Yemen: Shari'a Replacing State Law

Publication Date: 
October 8, 2011
Army forces move into Zinjibar, the capital of southern Abyan province, after freeing it from the hands of Islamist militants.

Amid regular military bombardment, the Abyan governorate of southern Yemen has witnessed the rapid deterioration of state institutions and the rule of law. Local Islamic law (sharia) courts have risen in this vacuum to govern communities’ daily affairs.

Lahj - The situation in Abyan governorate is markedly different than in the rest of the country. While most governorates have witnessed weekly protests demanding the regime’s overthrow, Abyan is subject to regular Yemeni and American air and ground attacks against Islamist militants who control much of the area. The governorate is now in chaos and state agencies near collapse. Without a functioning civil government, sharia and people’s courts have proliferated and come to govern people’s affairs.

The Ansar al-Sharia group, which controls Abyan’s largest city of Jaar, has established Sharia courts that enforce Islamic law, filling the void left by the security and judicial authorities’ collapse. The group has already begun conducting sharia-based trials in an attempt to gain the support of the people. Local sources in Jaar report that three sharia sentences were carried out last month, including an execution and hand amputation.

A 30-year-old man was executed after he was accused of murder. A 15-year-old boy named Maher had his hand amputated by the court because he allegedly stole copper cables and sold them to a pawn dealer. Maher passed away two days later due to complications related to the amputation.

Ansar al-Sharia (commonly referred to as the mujahidin) is one of the militant groups that took over Abyan governorate in May after the national army’s withdrawal from the area. Al-Sharia controlled the regional capital city of Zinjibar for three months before the army and allied tribes were able to defeat them. They consequently fled to Jaar and took refuge in remote mountainous areas.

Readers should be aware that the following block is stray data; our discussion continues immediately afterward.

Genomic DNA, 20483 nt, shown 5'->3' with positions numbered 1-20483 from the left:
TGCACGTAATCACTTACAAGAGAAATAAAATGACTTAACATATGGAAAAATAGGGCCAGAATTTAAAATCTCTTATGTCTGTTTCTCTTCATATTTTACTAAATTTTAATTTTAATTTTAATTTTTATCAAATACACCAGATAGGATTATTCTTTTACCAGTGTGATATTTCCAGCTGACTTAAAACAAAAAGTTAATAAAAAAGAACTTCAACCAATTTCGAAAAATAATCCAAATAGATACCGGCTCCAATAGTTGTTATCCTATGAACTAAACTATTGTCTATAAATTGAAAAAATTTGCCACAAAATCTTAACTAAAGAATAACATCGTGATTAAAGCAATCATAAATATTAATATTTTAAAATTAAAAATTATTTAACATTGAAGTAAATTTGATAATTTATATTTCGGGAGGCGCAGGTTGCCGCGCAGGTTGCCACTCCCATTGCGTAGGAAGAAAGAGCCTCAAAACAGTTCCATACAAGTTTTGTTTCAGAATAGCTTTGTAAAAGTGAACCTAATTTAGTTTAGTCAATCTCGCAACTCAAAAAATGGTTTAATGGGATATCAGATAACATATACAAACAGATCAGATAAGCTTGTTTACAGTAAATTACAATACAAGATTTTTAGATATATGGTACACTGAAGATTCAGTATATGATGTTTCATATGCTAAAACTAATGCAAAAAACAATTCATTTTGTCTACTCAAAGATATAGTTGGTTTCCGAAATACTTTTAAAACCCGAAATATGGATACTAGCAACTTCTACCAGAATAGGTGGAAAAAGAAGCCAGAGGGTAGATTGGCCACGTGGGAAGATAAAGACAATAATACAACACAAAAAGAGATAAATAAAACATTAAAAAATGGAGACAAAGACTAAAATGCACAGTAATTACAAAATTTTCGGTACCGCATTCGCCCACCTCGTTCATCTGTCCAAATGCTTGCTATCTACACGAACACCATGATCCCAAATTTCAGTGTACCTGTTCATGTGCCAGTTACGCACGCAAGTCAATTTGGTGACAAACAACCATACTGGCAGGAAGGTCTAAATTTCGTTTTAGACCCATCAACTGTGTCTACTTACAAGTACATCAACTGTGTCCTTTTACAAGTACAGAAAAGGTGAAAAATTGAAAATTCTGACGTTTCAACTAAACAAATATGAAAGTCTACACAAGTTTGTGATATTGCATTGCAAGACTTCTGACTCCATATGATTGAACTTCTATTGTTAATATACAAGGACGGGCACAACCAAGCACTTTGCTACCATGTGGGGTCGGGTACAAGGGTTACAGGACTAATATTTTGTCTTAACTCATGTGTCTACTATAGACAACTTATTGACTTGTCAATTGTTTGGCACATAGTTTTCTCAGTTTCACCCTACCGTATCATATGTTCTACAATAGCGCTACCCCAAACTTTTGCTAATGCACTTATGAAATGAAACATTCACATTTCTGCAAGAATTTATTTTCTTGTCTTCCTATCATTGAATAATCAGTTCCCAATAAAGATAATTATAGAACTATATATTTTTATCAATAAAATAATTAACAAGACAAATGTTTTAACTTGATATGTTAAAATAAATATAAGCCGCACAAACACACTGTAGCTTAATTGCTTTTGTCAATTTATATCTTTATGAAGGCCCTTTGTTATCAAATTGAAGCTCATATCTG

The militant group has stirred a lot of controversy among Yemenis. According to sources in Jaar, some of the group’s leaders are well known and belong to state security agencies. The same sources also say that there is a group of “misled” youth who have joined Ansar al-Sharia.

Sharia courts are also operating beyond parts of southern Yemen. In other tribal areas in Abyan, Ansar al-Sharia has no presence, yet residents have established disorganized sharia courts. These formations are largely due to the absence of security and state institutions in the area.

In this year alone, sharia courts in the tribal Yafa area have carried out several convictions, including three death sentences. The courts, which are also known as mediation committees, have resolved many personal disputes and tribal conflicts by ruling according to sharia, without consideration of state laws or the judiciary. Rather, the courts tend to be run by tribal leaders and prominent religious figures.

Professor of psychology at Aden University, Hassan Bakri, comments on the renewed application of sharia sentences. “Religion is influential in society. Some groups have exploited the fact that Yemenis are a religious people in order to achieve different goals.”

Political activist Adib al-Sayyed offers a different perspective. He believes that desperate economic conditions have driven so many young people in Abyan to al-Qaeda and Ansar al-Sharia. As for the sharia courts, he says, “they are the result of the absence of law and the state. Consequently, anyone believing they can replace the state authority will apply rulings as they see fit.”

Saleh, a member of a mediation committee in Yafa, tells al-Akhbar that the reason why people now rely on people’s courts is because “the state has become incapable of performing its duties in solving people’s problems. We do our share in resolving these issues and reconciling people, otherwise the problems accumulate and become more complicated.”

Saleh adds, “This does not mean that we have replaced the state. We have found ourselves obliged to perform these tasks because of the state’s inability to do so. We need to maintain security and stability in our areas.”

The implementation of sharia sentences in Jaar has been widely discussed by Yemeni activists on social media sites and forums, especially after a video circulated of an execution by Ansar al-Sharia. It is rumored that President Ali Abdallah Saleh relinquished the region to the group in order to drive southern Yemen into chaos.

This article is an edited translation from the Arabic Edition.


 Army forces move into the southern Yemeni city of Zinjibar, the capital of southern Abyan province, after freeing it from the hands of Islamist militants. (Credit: REUTERS - Stringer)